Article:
When Paul wrote his second letter to the Corinthians, he had been seriously beat up. At the beginning, he confesses: “We do not want you to be unaware, brothers and sisters, of the affliction we experienced in Asia; for we were so utterly, unbearably crushed that we despaired of life itself. Indeed, we felt that we had received the sentence of death so that we would rely not on ourselves but on God who raises the dead.” He doesn’t tell us which of his adventures crushed him; only that he despaired of life itself. (A little like the Prodigal, feeding pigs?) And that God picked him up and gave him the grace to go on. 

The Parable of the Prodigal Son is a story about works and grace. What we do matters. 

The parable of the Prodigal son is about facing the things that hurt; it’s about what we do to one another. All three characters ache in this story: the father who loses his son, the son who loses his dreams, the son who loses his sense of his own goodness.  The older son cannot forgive. We have no assurance that the younger will mend his ways. What will happen to these people? And where is God?

Among the many essays written about this week’s Gospel, perhaps the most striking comes from a GTU graduate, David Henson: 

God seems to appear in this story in the role of the doddering old fool, manipulated by the half-cooked apology of the prodigal son to forget all that has passed. Not only this, but the father ignores the harm done to the other son, the one who stayed home, followed the rules, loved him without vacation.

And the father does harm the other son. The father’s indiscriminate love to the prodigal wounds the brother, as it rightly would us all.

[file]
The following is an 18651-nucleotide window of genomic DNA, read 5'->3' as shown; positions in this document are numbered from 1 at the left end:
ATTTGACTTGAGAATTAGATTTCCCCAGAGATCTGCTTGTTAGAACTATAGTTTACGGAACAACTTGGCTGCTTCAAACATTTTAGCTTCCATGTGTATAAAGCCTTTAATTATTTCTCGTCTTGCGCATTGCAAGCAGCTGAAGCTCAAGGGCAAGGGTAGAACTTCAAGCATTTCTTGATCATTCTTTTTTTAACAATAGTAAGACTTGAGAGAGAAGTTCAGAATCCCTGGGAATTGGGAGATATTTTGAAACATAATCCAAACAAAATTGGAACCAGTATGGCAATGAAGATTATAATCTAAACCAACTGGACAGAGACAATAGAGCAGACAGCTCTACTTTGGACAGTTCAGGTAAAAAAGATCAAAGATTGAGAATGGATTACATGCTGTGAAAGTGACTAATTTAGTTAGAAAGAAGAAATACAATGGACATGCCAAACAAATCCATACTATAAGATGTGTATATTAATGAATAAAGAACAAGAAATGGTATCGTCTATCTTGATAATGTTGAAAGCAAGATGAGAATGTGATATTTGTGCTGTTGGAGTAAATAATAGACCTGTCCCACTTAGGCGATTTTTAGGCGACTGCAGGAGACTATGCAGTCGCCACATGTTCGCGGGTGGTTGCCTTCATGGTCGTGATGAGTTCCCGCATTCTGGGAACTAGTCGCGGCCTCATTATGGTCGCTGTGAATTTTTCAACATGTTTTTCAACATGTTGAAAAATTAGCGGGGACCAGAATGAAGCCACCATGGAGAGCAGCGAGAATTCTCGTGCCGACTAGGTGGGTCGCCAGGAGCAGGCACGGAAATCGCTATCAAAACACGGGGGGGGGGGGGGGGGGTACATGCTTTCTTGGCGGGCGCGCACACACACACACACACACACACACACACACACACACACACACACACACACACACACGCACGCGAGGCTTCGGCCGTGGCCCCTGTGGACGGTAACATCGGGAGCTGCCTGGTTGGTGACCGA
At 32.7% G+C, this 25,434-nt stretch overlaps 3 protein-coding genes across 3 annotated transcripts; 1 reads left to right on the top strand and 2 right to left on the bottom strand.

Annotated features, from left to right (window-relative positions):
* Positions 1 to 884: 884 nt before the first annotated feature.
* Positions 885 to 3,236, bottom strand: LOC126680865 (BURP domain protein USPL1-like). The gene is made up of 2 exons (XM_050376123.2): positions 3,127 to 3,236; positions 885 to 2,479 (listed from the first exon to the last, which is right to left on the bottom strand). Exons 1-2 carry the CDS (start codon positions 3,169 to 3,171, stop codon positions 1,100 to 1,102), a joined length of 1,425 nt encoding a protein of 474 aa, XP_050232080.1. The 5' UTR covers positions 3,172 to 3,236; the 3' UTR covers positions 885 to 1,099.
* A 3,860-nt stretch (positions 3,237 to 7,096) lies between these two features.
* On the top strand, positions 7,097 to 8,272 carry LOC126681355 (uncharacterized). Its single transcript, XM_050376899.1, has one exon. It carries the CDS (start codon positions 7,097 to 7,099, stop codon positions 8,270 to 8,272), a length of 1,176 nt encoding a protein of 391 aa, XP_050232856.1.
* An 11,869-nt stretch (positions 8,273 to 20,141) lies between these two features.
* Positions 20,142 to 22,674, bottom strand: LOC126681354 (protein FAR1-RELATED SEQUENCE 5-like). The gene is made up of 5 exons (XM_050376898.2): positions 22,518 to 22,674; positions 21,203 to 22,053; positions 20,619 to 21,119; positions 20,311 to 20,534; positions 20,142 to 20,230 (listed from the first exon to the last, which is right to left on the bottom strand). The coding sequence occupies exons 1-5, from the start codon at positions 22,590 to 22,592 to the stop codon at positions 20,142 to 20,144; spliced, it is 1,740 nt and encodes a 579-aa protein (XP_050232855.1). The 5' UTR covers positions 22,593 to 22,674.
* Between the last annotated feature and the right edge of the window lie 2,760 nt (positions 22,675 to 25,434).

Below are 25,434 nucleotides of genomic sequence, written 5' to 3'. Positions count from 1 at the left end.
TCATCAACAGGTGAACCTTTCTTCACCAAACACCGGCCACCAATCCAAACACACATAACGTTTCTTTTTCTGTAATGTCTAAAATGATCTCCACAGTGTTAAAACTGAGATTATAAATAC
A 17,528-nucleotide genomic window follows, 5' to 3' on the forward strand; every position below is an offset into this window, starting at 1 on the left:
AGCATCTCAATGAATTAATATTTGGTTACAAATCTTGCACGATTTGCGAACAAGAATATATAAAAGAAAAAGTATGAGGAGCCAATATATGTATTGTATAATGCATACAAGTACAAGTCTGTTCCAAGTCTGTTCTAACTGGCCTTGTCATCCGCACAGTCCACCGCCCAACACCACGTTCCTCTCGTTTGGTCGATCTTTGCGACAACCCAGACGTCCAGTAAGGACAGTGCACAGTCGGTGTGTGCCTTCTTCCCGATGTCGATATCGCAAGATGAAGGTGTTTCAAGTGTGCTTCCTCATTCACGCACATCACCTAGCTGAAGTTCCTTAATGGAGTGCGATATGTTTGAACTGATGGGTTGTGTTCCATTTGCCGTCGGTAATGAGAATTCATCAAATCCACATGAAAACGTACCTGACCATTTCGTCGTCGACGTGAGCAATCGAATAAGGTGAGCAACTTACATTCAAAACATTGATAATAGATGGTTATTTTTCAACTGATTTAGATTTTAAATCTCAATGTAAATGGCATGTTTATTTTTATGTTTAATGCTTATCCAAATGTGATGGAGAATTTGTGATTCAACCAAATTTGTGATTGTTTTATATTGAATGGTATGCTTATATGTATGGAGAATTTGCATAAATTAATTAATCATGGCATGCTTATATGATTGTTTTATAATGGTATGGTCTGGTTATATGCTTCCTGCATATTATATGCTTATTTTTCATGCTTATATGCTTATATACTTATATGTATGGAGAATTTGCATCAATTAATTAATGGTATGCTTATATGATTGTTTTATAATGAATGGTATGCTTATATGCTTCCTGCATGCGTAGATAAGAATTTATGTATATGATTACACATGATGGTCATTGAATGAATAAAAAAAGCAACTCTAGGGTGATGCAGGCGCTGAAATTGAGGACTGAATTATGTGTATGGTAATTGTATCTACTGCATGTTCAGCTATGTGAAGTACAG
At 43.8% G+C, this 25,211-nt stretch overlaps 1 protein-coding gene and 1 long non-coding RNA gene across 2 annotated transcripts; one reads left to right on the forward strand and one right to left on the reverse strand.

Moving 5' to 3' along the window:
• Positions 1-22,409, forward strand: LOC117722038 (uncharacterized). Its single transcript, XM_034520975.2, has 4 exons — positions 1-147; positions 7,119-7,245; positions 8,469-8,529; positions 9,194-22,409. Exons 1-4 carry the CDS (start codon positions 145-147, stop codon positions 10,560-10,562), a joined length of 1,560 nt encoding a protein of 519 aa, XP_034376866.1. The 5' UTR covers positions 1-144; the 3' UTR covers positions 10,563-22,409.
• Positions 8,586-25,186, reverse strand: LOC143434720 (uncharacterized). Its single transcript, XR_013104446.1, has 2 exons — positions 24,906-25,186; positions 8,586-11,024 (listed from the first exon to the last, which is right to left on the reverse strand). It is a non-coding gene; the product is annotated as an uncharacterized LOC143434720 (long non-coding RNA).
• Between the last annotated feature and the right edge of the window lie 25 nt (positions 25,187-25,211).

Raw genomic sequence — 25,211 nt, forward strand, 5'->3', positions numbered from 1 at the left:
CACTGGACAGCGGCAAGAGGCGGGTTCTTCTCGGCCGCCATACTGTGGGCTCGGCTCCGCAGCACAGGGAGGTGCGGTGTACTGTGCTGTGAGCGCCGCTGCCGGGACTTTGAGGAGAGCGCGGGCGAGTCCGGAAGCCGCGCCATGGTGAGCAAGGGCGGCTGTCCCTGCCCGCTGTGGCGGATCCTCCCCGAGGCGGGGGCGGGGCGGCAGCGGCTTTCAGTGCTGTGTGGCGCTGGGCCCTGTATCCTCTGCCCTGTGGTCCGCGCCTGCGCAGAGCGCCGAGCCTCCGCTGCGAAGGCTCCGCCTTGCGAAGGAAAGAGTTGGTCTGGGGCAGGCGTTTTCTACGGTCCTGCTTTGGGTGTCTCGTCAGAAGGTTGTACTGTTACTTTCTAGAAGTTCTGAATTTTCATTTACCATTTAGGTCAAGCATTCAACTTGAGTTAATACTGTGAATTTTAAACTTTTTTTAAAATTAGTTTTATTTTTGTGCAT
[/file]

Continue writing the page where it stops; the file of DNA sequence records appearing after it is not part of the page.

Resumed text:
But what if God isn’t the father in this story?

What if God instead is the prodigal who seems so irresponsible?

What if God is the God who comes to us in the disguise of those we despise, those who have hated and killed us, rejected us and abandoned us, those who annoy and frustrate us most, those who are excluded?

Picking up that theme, what if God came to me, the Eco Queen in the person of the president of Exxon Mobil? This is the whole theme of the soul’s shadow, the parts of ourselves we cannot own, so we turn them into monsters. But in fact, we need the creativity and daring of our darker sides; if I want to help the relationship of ecology, I need the relational genius of an entrepreneur.  When I sit around hating the oil companies, I miss their genius. As older son, I become crabbed and limited. All of us have a dark side. We don’t usually encounter it when life is going well. It is when we suffer that we discover the stuff of which we are made. In the depths of his suffering, the Prodigal Son learned the most important thing of all and that was to love.

Parables are a lot like dreams. Like dreams, parables are non-literal stories that ask us to engage  an event from a variety of points of view. Anyone who does dream work knows that since every dream I dream takes place inside of me, every part of the dream must also be an aspect of myself; thus, if the Prodigal Son were my dream, I would be all the characters, the father, the elder brother, the younger brother, the younger brother’s drinking companions, even the pigs he was feeding! God, too, is in all these things, for God is known in relationship. The younger son realized this, while the older one did not.